Cover probably by Jack Adler
'Blue Montana Skies': This is an adaptation of a movie in which Gene Autry plays a cowboy who goes up against a gang of Canadian fur smugglers. It's often said that if a comic has good art, then you should be able to follow the story through the art alone, without reading any of the captions or dialogue. This story is the exact opposite: you can follow the entire story just by reading the captions and ignoring the art. As I've said before, the adaptations in Movie Comics are all like a badly illustrated synopsis.
'Big Town Czar': This adaptation, on the other hand, is a bit better. It still has the same problem in that the whole thing is told through narration, but this story is told by none other than Ed McMahon, who has a much more engaging voice than the usual omniscient narrator. The story is about Phil Daly, a crime boss whose kid brother is trying to follow in his footsteps. Everything goes pear-shaped when the kid crosses the town's most dangerous gambler. (Hint: never cross a dude with the surname of Luger.) It's one of those grim "crime doesn't pay" stories where everyone comes to a bad end. If it was done today it would be written by Ed Brubaker.
'Terrors of the Tomb' (by Ed Wheelan): Actual comic! This is a one-page epilogue to the story, in which the archaeologists pack up and go home, and convince everyone else in the world that digging up the pharaoh's tomb is a really bad idea. It's as satisfying a conclusion as this terrible series was ever going to get.
'Sun and Sand' (by Ed Wheelan): Another actual comic! This story is about Gerald Crawford, a millionaire's son who is constantly drinking and getting into trouble. After a particularly bad incident he is disowned by his father and divorced by his fiancee, and so he leaves to become a sailor. After 'Terrors of the Tomb' I had written Ed Wheelan off, but this is rather good, with well realised characters and an actual character arc for Gerald.
'Movietown'(by Harry Lampert): Horace is still posing as Vom Hunger in Hollywood, directing his hot dog filled Christopher Columbus movie and scoring with the ladies. The real Vom Hunger escapes from the police and gets beaten up by hobos, but still manages to make it to Hollywood. This is actually quite funny.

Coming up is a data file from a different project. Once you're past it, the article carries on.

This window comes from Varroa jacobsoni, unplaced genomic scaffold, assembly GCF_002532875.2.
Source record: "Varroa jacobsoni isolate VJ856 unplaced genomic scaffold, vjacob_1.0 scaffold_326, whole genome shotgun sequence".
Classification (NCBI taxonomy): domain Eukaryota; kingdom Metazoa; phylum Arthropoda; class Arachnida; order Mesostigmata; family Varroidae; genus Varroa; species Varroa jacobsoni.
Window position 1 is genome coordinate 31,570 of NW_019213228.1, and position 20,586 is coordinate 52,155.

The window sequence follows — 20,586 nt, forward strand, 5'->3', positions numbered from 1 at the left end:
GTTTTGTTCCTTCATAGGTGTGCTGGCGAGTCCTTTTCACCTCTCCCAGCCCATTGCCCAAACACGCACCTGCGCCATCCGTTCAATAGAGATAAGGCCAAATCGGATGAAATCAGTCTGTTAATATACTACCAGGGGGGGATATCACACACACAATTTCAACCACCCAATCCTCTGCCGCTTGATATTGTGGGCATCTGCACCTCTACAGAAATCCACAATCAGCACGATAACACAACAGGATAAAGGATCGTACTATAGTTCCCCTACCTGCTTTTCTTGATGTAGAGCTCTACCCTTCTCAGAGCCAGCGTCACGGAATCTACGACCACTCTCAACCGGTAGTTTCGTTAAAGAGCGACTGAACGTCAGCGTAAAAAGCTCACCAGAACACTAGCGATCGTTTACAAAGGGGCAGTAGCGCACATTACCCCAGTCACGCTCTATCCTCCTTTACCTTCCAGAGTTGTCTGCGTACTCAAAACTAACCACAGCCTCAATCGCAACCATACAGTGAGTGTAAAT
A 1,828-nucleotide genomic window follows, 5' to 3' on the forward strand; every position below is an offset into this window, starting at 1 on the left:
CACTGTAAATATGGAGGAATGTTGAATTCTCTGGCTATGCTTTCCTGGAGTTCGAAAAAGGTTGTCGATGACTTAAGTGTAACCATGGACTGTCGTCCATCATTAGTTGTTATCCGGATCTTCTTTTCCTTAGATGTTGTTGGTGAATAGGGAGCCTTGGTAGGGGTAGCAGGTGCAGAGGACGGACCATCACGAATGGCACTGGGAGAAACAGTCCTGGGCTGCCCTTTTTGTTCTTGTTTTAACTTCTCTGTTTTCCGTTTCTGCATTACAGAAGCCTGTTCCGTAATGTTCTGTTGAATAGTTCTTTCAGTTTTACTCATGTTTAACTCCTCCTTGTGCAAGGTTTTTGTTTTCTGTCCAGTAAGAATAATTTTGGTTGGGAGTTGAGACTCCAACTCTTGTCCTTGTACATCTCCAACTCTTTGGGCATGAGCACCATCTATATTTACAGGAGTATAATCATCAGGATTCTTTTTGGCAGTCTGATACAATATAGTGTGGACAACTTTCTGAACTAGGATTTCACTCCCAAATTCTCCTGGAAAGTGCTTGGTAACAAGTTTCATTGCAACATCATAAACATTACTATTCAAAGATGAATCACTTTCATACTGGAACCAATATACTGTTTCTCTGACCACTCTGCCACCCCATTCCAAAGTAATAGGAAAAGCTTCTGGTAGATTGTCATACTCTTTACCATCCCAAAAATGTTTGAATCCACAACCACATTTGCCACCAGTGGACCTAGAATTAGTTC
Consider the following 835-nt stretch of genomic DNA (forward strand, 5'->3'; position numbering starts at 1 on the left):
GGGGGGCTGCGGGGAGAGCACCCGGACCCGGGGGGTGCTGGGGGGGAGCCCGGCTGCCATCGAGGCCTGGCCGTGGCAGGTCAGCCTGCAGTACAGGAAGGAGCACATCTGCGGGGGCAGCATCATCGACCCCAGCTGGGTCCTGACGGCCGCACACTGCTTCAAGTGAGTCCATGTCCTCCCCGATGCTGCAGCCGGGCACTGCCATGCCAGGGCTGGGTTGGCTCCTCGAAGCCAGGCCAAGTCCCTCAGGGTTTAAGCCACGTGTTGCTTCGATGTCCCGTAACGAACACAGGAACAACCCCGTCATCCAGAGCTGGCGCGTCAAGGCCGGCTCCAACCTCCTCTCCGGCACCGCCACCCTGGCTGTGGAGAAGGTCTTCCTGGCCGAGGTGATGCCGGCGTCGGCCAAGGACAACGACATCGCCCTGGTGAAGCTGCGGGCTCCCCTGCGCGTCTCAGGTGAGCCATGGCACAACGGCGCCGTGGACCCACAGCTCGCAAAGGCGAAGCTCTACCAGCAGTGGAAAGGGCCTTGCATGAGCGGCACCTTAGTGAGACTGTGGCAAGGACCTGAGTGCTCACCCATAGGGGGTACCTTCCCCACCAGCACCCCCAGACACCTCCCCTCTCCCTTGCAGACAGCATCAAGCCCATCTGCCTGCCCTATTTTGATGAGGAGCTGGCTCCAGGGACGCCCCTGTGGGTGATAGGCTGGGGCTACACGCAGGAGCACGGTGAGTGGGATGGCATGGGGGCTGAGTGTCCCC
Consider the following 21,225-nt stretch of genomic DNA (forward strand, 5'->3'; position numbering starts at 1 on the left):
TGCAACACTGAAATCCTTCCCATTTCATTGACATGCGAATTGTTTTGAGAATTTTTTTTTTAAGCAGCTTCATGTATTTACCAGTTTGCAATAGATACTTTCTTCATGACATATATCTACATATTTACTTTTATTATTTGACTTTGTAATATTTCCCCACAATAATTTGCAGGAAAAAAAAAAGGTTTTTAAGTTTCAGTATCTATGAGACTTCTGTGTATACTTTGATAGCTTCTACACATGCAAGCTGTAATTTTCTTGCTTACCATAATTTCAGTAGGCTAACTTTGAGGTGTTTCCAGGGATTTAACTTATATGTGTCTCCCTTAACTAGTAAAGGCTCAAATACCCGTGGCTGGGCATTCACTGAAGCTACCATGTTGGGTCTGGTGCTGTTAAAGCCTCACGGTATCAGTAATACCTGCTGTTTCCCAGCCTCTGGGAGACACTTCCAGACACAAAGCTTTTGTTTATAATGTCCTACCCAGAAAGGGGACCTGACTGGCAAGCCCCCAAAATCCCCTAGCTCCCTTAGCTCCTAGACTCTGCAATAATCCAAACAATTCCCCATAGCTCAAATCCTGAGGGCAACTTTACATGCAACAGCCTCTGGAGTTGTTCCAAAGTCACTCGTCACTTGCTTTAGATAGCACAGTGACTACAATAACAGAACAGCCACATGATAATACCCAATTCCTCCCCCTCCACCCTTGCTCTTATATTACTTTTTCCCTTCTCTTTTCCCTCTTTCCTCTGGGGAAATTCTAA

'The Oregon Trail': This is an adaptation of a movie serial. It's about a scout named Jeff Scott who is hired to investigate Injun raids on pioneer wagon trains. He joins a wagon train, and it seems like the leader is setting up the raids. To be continued, unfortunately.
'Captain Fury': In this adaptation, Captain Fury is a convict sent to Australia, who escapes and helps some settlers against a crooked businessman trying to force them off their land. It's nice to see a different locale, and Fury himself is a fun (if cliched) character. Not bad.
'Booby Hatch Goes to Hollywood' (by Ken Fitch): In this prose story, continued from last month, Booby and his friends are in Hollywood. They stop a pair of blackmailers, with Booby punching one so hard his jawbone snaps. It's a jarring change of tone for the series, and not really for the better.
'Star Reporter': This adaptation is about a new District Attorney who investigates a murder tied to organised crime. A lot of shenanigans ensue, including the love interest being framed, but it's all fairly unmemorable.
'Streets of New York': In this adaptation, Jimmie Keenan is a newsstand owner whose brother is a hardened crook. He also has to deal with a guy who keeps trying to take over his newsstand, for no apparent reason. Somewhere in the middle of this story it inexplicably becomes about Christmas. And it all ends happily ever after when Jimmie's brother is killed in the electric chair. As you might have gathered, this is a haphazard mess.